some support on her work in finding the gene that causes familial dysautonomia,
a disorder of the nervous system. Elizabeth Cohn ’97 is vice president
of operations for UPMC’s Pittsburgh Clinical Research Network. In this
newly created position, she is responsible for all clinical operations
of PCRN, helps advance overall business development objectives, and oversees
subject recruitment and retention. As part of her longstanding association
with UPMC, Cohn co-founded and directed the clinical trials program in
the department of anesthesiology and critical care medicine and was a prominent
figure in the start-up of PCRN in mid-1998.
Sunday afternoon six years ago, Mark Schwartz (Law ’79) found himself crying
and screaming in front of his son’s computer. The recent death of a close
friend and the theft of his briefcase containing important tax information
sparked the outburst. With career problems leaving him just short of declaring
bankruptcy, Schwartz’s life was not what he’d envisioned.Looking back,
he had expected a successful, organized future. While his high school friends
flipped burgers during the summer, Schwartz interned at the Pennsylvania
House of Representatives. After graduating from Swarthmore College, he
went on to Pitt law school instead of pursuing his acting bug. Basically,
he made the sensible decisions.
At 47-years-old, Schwartz decided to make a decision from the heart.
He pushed to the background 20 years of legal work as an attorney and enrolled
in a theater class. Even though he hadn’t acted since Swarthmore, he quickly
landed a leading role in Cruelties, an off-off Broadway play in New York
“I was pushed to take risks I might not otherwise have taken,” he says
of his renewed interest in the theater, which was coupled with his corporate
career struggles. He still dabbles in law with a home-based practice, but
he considers himself first and foremost an actor. “On stage,” he says,
“all of my senses are very active. Never has time gone so quickly in anything
I’ve ever done.”
To many scholars, authors of gothic horror are little more than the
black sheep of the American literature family. However, that never scared
away Tony Magistrale (Arts and Sciences ’81, ’76).
The Buffalo, New York, native became interested in Gothic literature
as an undergraduate at Allegheny College, where he studied with Frederick
Frank, an Edgar Allen Poe scholar. That interest peaked when Magistrale
arrived here for his graduate studies.
“I came to Pitt to study Victorian literature under Richard Tobias,”
Magistrale says. “But I developed a fascination for American literature.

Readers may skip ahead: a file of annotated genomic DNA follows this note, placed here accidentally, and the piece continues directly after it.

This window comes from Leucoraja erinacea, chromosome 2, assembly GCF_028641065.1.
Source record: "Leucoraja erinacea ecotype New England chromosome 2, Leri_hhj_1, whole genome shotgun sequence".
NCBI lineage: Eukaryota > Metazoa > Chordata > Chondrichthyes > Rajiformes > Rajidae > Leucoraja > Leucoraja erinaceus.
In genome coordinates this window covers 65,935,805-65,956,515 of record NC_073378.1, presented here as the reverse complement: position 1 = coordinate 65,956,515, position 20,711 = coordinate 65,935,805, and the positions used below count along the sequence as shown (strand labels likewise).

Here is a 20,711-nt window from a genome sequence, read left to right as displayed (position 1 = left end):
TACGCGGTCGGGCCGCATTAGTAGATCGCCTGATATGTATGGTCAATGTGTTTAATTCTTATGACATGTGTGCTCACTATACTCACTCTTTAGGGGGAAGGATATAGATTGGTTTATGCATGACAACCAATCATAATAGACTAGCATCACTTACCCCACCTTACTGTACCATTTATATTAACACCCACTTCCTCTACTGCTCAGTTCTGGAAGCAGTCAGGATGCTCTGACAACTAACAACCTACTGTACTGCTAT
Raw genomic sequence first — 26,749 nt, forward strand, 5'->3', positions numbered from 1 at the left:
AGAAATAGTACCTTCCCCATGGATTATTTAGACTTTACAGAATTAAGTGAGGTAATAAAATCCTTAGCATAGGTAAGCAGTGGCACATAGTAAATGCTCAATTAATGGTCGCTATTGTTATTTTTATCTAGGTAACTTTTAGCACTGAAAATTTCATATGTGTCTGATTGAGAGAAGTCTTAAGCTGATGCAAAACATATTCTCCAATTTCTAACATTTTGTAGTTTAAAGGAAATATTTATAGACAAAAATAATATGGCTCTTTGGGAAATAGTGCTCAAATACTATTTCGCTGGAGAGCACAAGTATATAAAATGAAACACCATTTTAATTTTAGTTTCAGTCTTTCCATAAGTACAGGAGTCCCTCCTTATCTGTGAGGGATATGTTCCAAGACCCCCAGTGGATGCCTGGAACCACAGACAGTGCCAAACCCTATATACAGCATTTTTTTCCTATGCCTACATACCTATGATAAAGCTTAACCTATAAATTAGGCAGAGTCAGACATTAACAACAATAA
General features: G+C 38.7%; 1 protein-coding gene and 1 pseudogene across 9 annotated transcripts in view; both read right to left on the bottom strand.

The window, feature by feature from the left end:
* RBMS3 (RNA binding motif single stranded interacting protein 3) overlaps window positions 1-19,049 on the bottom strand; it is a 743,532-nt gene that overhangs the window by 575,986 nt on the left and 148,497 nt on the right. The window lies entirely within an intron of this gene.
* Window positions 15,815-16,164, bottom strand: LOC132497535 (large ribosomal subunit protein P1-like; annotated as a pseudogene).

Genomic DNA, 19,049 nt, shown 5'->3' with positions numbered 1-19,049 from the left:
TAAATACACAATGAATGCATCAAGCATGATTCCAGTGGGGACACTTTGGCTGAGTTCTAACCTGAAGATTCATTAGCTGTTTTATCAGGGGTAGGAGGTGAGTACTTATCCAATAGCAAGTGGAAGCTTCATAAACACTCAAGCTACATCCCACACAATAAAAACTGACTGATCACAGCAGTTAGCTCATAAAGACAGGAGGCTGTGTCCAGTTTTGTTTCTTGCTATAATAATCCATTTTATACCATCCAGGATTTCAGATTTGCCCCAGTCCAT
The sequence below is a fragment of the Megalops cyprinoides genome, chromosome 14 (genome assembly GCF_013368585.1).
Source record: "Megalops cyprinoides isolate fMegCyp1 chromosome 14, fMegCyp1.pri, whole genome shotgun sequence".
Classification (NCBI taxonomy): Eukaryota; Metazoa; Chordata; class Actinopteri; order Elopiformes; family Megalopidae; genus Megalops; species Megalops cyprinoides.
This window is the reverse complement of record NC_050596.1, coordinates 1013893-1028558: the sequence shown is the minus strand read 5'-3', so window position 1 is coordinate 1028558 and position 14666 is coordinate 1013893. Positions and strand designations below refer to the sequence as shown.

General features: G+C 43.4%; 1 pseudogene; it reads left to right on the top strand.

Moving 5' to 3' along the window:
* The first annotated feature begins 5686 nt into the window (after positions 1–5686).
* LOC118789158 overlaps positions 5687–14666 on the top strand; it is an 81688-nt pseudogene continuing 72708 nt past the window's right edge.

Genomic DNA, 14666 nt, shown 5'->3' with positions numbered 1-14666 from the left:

Under the tutelage of Tom Philbrick, I was able to pursue Poe in a more
scholarly way.”After a one-year post-doctoral Fulbright scholarship at
the University of Milan, Magistrale accepted a post at the University of
Vermont in 1983. Now a full professor of English there, he’s continuing
his studies and teachings on Gothic writers, particularly Poe. In fact,
his third book on the author, Student Companion to Edgar Allan Poe
(Greenwood Press) was published last year.
Now, Magistrale says it’s time to move on, though he hasn’t strayed
too far from the tradition of Poe. Magistrale is at work on a book that
looks at films based on the fiction of Stephen King.
“There really isn’t anything out there on that subject,” Magistrale
points out. He seems to enjoy focusing on a new subject, as he says with
a chuckle, “No mo’ Poe!”
—Debra Martin Koma
young Army officer from tiny Wampum, Pennsylvania, saw some of the bloodiest
battles of World War II as Gen. George Patton’s Third Army fought its way
across Europe in the winter of 1944.
Yet nothing prepared Maj. Eugene S. Cohen for what he saw at the Mauthausen
concentration camp in Austria in May 1945. He found the dead and dying
stacked on pushcarts and lying in heaps on the ground, abandoned by the
Nazis when they fled the Allies.
“It was the worst sight I ever saw,” says Cohen (CAS ’36), lead investigator
of war crimes at Mauthausen, among the worst of the German death camps,
where inmates were worked to death in a quarry or tortured for amusement.
Half of the estimated 200,000 people imprisoned there between 1938 and
“They put a sign up, ‘Major Eugene Cohen is investigating crimes against
humanity,’” he says. “All of the Jewish people there came rushing to see
me. I didn’t have any answers for them. I felt useless.”
Cohen and his team pressed on, taking depositions from dozens of prisoners
and guards, documenting their work with still photos and movies. “I had
my heart and soul in this thing,” Cohen says. “I had double conviction.
I was there because I was an American officer, and I was there because
I was Jewish.”
After the war, he settled in Pittsburgh. Today, the former executive
with National Steel and financial planner is semi-retired. He is a charter
member of the US Holocaust Memorial Museum in Washington, DC. On display
there are the excerpts from his investigation.
He has never forgotten what he encountered. “I felt it with my own hands.
I saw it with my own eyes. I tasted it with my own tongue. I was there.”
(Cohen photograph © Holocaust Center* of the United Jewish Federation of Greater Pittsburgh, used with permission.)
*denotes an external link. Links to external websites are offered for informational purposes only and the information there is not guaranteed or endorsed by the University of Pittsburgh or its affiliates.